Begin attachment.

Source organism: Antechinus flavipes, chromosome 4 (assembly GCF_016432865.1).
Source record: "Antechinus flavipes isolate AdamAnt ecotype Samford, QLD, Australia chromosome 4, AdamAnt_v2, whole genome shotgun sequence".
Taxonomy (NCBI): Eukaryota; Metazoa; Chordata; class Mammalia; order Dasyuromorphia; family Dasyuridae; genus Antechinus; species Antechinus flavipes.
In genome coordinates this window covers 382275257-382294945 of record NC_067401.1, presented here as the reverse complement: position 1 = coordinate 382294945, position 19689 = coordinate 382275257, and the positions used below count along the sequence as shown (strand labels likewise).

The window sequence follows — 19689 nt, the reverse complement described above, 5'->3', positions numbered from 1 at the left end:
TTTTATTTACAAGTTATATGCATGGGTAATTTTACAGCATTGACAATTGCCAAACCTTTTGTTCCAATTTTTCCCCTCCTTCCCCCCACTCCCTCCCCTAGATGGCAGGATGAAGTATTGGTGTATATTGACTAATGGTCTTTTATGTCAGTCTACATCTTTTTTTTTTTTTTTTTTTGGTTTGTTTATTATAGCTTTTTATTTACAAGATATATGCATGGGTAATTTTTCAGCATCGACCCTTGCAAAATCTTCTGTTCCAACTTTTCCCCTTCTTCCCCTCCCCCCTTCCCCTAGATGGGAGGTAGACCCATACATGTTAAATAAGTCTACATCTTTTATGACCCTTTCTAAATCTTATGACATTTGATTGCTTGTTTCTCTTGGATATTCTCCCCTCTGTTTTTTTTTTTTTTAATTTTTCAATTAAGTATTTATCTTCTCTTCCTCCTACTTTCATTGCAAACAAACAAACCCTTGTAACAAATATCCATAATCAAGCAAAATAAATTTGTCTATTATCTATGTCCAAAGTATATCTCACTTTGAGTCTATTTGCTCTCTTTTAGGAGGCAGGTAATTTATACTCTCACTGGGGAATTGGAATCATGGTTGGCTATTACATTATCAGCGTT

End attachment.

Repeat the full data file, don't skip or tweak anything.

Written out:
Source organism: Antechinus flavipes, chromosome 4 (assembly GCF_016432865.1).
Source record: "Antechinus flavipes isolate AdamAnt ecotype Samford, QLD, Australia chromosome 4, AdamAnt_v2, whole genome shotgun sequence".
Taxonomy (NCBI): Eukaryota; Metazoa; Chordata; class Mammalia; order Dasyuromorphia; family Dasyuridae; genus Antechinus; species Antechinus flavipes.
In genome coordinates this window covers 382275257-382294945 of record NC_067401.1, presented here as the reverse complement: position 1 = coordinate 382294945, position 19689 = coordinate 382275257, and the positions used below count along the sequence as shown (strand labels likewise).

The window sequence follows — 19689 nt, the reverse complement described above, 5'->3', positions numbered from 1 at the left end:
TTTTATTTACAAGTTATATGCATGGGTAATTTTACAGCATTGACAATTGCCAAACCTTTTGTTCCAATTTTTCCCCTCCTTCCCCCCACTCCCTCCCCTAGATGGCAGGATGAAGTATTGGTGTATATTGACTAATGGTCTTTTATGTCAGTCTACATCTTTTTTTTTTTTTTTTTTTGGTTTGTTTATTATAGCTTTTTATTTACAAGATATATGCATGGGTAATTTTTCAGCATCGACCCTTGCAAAATCTTCTGTTCCAACTTTTCCCCTTCTTCCCCTCCCCCCTTCCCCTAGATGGGAGGTAGACCCATACATGTTAAATAAGTCTACATCTTTTATGACCCTTTCTAAATCTTATGACATTTGATTGCTTGTTTCTCTTGGATATTCTCCCCTCTGTTTTTTTTTTTTTTAATTTTTCAATTAAGTATTTATCTTCTCTTCCTCCTACTTTCATTGCAAACAAACAAACCCTTGTAACAAATATCCATAATCAAGCAAAATAAATTTGTCTATTATCTATGTCCAAAGTATATCTCACTTTGAGTCTATTTGCTCTCTTTTAGGAGGCAGGTAATTTATACTCTCACTGGGGAATTGGAATCATGGTTGGCTATTACATTATCAGCGTT